Diabetes won’t stop Louie from chasing dream

Louie Burrell

Louie Burrell - Credit: Archant

A brave and budding footballer says he is determined to achieve his dream of playing professionally despite living with diabetes.

Louie Burrell, 11, of Marguerite Close, Bradwell, was just seven when he was diagnosed with type 1 of the condition - but it will take more that to stop the central midfielder from enjoying his sport.

Speaking during Diabetes Week, Louie said playing for Gorleston Rangers Under-11 Falcons helps him forget about his illness.

'I don't let it affect me playing football,' he said.

'I play every day either with friends or on my own.'

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On Monday we reported there are more than 53,000 people living with diabetes in the areas covered by the county's clinical commissioning groups - and the number is at an all-time high nationally.

Understanding the condition is not easy for a young child and Louie has found his situation hard to deal with, his mother Amanda Burrell said.

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The family's journey began when Louie, then aged seven, became lethargic and so tired he fell asleep during a lesson at Woodlands Primary Academy, Bradwell.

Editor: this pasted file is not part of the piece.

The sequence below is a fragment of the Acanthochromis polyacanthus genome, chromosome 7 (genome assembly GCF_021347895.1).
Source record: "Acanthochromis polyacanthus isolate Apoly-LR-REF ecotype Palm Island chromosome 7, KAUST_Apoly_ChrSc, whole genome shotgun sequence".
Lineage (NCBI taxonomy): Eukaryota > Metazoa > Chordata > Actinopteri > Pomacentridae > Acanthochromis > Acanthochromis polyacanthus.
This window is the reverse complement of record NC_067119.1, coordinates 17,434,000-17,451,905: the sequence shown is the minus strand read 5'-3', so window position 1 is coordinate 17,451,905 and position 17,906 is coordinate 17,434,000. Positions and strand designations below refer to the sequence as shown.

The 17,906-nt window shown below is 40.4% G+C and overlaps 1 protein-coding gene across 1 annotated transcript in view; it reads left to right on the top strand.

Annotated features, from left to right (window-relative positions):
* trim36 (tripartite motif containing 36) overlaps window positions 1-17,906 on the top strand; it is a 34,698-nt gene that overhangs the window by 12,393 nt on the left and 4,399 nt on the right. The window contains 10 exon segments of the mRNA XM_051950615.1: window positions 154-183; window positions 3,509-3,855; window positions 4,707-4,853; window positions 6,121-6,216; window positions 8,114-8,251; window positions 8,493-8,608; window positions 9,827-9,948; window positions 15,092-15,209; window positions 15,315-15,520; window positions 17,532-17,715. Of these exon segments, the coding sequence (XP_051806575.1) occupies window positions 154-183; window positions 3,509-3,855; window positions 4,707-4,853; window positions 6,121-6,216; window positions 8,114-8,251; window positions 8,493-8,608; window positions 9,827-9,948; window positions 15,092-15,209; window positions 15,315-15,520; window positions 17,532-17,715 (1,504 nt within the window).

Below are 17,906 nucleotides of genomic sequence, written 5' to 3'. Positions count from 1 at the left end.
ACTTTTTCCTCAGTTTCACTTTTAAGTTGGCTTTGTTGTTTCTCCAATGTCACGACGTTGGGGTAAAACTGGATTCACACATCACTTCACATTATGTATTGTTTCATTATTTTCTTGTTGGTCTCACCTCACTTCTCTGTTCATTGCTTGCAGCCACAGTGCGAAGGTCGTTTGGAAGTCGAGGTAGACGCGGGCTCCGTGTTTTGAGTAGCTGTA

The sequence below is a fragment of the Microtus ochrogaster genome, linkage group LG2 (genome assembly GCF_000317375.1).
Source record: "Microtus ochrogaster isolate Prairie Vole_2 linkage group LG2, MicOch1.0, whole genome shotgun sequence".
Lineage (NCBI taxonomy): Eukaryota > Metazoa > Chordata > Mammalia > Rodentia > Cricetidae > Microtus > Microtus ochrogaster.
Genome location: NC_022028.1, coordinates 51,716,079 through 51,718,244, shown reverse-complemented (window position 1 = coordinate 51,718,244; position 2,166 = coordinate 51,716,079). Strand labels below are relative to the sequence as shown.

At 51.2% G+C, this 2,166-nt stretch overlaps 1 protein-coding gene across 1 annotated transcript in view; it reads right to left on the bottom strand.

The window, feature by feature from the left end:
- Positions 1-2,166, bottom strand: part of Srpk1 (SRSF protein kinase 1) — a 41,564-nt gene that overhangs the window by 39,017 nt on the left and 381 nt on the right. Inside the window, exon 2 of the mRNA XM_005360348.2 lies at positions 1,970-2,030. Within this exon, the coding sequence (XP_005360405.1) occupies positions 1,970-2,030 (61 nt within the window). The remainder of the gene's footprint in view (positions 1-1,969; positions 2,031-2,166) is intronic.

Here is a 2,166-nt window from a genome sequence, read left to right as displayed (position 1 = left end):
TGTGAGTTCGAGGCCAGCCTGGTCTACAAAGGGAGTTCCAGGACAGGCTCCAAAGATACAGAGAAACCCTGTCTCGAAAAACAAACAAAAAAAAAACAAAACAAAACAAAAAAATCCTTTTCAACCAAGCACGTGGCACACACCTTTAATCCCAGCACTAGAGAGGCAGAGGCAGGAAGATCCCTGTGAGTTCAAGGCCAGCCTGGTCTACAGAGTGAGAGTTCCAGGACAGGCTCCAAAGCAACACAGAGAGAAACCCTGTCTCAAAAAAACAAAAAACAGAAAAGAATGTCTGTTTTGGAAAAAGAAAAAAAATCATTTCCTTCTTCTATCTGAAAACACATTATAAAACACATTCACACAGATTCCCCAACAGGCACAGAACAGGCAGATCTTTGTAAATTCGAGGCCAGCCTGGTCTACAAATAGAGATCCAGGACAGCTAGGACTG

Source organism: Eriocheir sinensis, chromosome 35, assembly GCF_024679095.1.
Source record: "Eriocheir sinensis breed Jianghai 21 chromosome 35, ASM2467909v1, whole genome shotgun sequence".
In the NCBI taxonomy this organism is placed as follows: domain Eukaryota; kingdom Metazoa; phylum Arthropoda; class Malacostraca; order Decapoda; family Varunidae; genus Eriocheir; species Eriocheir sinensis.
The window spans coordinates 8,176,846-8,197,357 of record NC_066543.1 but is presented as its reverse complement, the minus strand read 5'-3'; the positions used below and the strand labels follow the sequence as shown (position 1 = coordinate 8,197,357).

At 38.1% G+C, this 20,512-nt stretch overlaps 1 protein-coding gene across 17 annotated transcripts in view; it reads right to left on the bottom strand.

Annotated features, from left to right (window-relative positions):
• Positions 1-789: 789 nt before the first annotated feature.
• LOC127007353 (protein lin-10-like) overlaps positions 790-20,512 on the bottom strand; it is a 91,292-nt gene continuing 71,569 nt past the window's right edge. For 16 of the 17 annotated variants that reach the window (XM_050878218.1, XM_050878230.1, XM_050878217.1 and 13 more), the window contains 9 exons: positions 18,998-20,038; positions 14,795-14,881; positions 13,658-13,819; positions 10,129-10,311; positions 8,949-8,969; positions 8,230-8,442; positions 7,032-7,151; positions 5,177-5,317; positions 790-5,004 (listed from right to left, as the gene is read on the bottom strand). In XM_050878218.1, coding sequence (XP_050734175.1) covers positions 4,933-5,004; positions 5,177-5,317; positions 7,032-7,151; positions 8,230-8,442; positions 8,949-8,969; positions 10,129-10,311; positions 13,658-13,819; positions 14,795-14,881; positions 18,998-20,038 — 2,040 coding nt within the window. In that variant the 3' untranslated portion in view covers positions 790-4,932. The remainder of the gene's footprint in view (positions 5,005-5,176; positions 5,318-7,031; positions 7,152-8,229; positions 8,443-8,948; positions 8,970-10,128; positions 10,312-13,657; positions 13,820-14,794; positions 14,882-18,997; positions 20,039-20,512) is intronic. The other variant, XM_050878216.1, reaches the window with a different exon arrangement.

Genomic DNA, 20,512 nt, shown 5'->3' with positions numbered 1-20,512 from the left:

His mother took him to the doctor where tests showed his blood sugar level was at 28. Normally it should be between four and five.

He was taken to hospital for treatment but fell into a coma two days later causing panic among his family.

'That was really scary,' Mrs Burrell said.

'Louie was terrified in hospital and very upset.

'It's hard for a seven-year old to hear he's got this condition for the rest of his life.'

The magnitude of having a child with diabetes soon hit home and Amanda said it has changed the whole family.

She gets up every night at 3am to check his blood sugar levels and he must wear an insulin pump at all times.

'He does get sad about it, but I'm so proud of him and he never fails to amaze me,' Mrs Burrell said.

'I have tried to be very honest with Louie. I tell him he is normal. But I also say his pancreas is broken.

'When his sugar levels grow or reduce it does change his personality, and he'll say he feels yucky or horrible.'

Louie, who plays football at Norwich City's player development centre, said: 'Sometimes I get really shaky and tired.

'But my family help me.'

For more information on Diabetes Week visit www.diabetes.org.uk

Are you a diabetic with a story to tell? Email our health correspondent at nicholas.carding@archant.co.uk

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